Anti-US base protest leader’s 5-month detention brings condemnation

News
Dozens of Okinawans gather every weekday morning outside an Okinawa courthouse to protest the detention of Hiroji Yamashiro, an anti-U.S. base protest leader who has been held in solitary confinement since mid-October. MATTHEW M. BURKE/STARS AND STRIPES
From Stripes.com
Dozens of Okinawans gather every weekday morning outside an Okinawa courthouse to protest the detention of Hiroji Yamashiro, an anti-U.S. base protest leader who has been held in solitary confinement since mid-October. MATTHEW M. BURKE/STARS AND STRIPES

Anti-US base protest leader’s 5-month detention brings condemnation

by: Matthew M. Burke and Chiyomi Sumida | .
Stars and Stripes | .
published: March 10, 2017

CAMP FOSTER, Okinawa — Dozens of Okinawans gather every weekday morning outside an Okinawa courthouse to protest the detention of Hiroji Yamashiro, an anti-U.S. base protest leader who’s been held in solitary confinement since mid-October.

“Release him immediately,” a fellow Okinawa Peace Activity Center member shouted into a microphone last week. “Give Hiroji back to us.”

Yamashiro, 64, chairman of the group opposed to relocating Marine Corps Air Station Futenma within Okinawa, has been accused of a string of protest-related offenses, from cutting barbed wire to obstructing businesses and law enforcement.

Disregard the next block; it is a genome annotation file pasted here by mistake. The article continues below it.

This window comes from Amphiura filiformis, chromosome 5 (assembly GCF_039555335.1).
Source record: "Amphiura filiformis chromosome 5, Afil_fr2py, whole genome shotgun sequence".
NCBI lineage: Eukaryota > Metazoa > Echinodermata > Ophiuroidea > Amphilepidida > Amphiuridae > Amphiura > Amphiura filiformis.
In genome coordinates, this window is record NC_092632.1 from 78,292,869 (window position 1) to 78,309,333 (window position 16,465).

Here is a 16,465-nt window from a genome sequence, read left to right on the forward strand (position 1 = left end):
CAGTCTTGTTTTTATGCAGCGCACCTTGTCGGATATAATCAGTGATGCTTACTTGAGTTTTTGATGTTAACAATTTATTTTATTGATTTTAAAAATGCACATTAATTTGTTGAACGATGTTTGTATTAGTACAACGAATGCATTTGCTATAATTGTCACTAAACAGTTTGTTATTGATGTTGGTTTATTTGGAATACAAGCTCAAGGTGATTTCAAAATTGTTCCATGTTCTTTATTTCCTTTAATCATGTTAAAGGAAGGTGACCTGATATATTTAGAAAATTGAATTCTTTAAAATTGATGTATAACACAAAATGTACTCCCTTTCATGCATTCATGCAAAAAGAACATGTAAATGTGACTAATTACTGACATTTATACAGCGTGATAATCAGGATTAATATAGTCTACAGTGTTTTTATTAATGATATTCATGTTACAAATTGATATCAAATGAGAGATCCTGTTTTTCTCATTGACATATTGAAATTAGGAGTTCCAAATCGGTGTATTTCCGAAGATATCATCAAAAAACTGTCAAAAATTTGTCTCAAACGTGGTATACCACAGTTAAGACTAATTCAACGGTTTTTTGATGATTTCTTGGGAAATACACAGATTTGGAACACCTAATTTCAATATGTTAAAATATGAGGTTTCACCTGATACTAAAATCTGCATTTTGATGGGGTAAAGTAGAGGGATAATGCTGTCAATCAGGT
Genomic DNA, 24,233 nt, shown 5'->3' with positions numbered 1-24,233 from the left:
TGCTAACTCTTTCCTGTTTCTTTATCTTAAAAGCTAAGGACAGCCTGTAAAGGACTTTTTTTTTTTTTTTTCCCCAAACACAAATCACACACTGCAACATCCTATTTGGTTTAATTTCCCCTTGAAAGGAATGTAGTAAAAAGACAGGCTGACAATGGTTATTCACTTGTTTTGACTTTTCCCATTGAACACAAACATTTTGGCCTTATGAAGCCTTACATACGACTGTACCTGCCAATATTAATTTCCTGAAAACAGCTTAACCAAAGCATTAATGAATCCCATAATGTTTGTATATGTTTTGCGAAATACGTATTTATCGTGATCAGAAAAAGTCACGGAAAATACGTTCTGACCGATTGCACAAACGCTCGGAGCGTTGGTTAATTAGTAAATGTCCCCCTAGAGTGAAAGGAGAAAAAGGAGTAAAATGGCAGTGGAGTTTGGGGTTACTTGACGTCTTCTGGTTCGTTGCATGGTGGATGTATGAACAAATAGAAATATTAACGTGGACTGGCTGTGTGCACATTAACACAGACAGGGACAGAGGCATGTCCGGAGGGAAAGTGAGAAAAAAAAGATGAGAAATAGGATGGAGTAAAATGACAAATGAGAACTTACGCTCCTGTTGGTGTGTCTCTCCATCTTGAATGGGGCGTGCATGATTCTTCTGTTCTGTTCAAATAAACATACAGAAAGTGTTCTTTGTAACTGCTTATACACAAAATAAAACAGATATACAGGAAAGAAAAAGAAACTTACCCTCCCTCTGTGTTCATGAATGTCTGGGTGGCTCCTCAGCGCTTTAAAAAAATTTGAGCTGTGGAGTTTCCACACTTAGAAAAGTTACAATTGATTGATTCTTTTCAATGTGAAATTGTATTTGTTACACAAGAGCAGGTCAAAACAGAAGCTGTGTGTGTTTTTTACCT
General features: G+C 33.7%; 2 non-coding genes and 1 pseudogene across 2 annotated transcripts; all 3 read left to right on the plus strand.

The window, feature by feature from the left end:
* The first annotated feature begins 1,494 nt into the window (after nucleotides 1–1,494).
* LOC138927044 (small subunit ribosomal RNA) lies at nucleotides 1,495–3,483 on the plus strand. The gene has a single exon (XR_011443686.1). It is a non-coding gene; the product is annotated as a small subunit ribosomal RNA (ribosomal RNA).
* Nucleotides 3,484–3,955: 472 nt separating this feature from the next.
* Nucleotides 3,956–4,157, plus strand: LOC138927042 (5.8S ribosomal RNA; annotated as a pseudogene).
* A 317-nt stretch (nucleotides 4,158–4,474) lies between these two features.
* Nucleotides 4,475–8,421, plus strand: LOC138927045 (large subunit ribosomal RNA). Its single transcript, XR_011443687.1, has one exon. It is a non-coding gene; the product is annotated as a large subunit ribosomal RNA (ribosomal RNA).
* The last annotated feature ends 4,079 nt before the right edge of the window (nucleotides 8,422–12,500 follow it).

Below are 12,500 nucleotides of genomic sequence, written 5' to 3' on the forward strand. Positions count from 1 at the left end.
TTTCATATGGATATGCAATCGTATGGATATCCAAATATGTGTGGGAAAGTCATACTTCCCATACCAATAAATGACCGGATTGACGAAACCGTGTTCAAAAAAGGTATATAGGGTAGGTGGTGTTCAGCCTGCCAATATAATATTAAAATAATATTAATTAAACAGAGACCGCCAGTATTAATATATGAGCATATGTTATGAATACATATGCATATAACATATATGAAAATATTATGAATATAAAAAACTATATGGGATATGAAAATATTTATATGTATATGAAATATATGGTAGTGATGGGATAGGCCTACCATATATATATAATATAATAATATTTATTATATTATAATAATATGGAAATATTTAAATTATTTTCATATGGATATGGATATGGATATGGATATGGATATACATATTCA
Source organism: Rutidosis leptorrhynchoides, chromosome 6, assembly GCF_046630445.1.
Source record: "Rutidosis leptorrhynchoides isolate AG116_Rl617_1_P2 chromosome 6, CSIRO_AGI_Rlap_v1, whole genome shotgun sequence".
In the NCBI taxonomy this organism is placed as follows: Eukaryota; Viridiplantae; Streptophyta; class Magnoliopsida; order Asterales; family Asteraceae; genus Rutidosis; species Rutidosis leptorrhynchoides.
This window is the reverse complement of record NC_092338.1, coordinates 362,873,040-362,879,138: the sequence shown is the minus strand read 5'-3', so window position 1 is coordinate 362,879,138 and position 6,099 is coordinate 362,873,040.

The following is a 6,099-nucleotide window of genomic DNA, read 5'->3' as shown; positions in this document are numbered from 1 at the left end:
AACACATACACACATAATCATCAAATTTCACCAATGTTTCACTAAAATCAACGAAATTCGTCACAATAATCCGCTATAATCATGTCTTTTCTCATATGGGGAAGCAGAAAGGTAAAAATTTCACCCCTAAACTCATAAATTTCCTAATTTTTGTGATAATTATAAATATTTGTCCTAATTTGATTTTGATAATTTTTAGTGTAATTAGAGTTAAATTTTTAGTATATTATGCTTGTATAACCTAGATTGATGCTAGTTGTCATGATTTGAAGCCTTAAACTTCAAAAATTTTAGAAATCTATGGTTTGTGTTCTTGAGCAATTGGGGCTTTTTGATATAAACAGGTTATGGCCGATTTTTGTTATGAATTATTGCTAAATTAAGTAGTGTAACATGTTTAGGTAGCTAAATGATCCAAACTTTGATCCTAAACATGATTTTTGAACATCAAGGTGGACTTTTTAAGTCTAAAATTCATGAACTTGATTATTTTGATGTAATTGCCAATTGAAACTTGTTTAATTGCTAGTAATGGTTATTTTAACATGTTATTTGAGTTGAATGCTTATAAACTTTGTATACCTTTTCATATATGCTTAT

The U.S. and Japanese governments consider the base relocation on Okinawa a critical component of U.S. military force realignment in the Asia-Pacific, despite calls from protestors like Yamashiro to move the base off-island.

Moving Futenma out of Okinawa would separate the 31st Marine Expeditionary Unit from its helicopters and aviation assets.

Yamashiro’s supporters say the Japanese government is trying to quell anti-base dissent while making an example out of him. Human-rights groups such as Amnesty International have called for Yamashiro’s immediate release, and there have been demonstrations in his name as far away as New York City.

“Detaining him for as long as five months over such minor offenses is impossible and illegal,” said friend and supporter Isamu Nakasone, a former Okinawa magistrate. “The arrest itself does not meet the requirements mandated by law. It was done following a scenario drawn by the government, targeting him, with an attempt to curtail the protest movements.”

Read more at: https://www.stripes.com/1.457975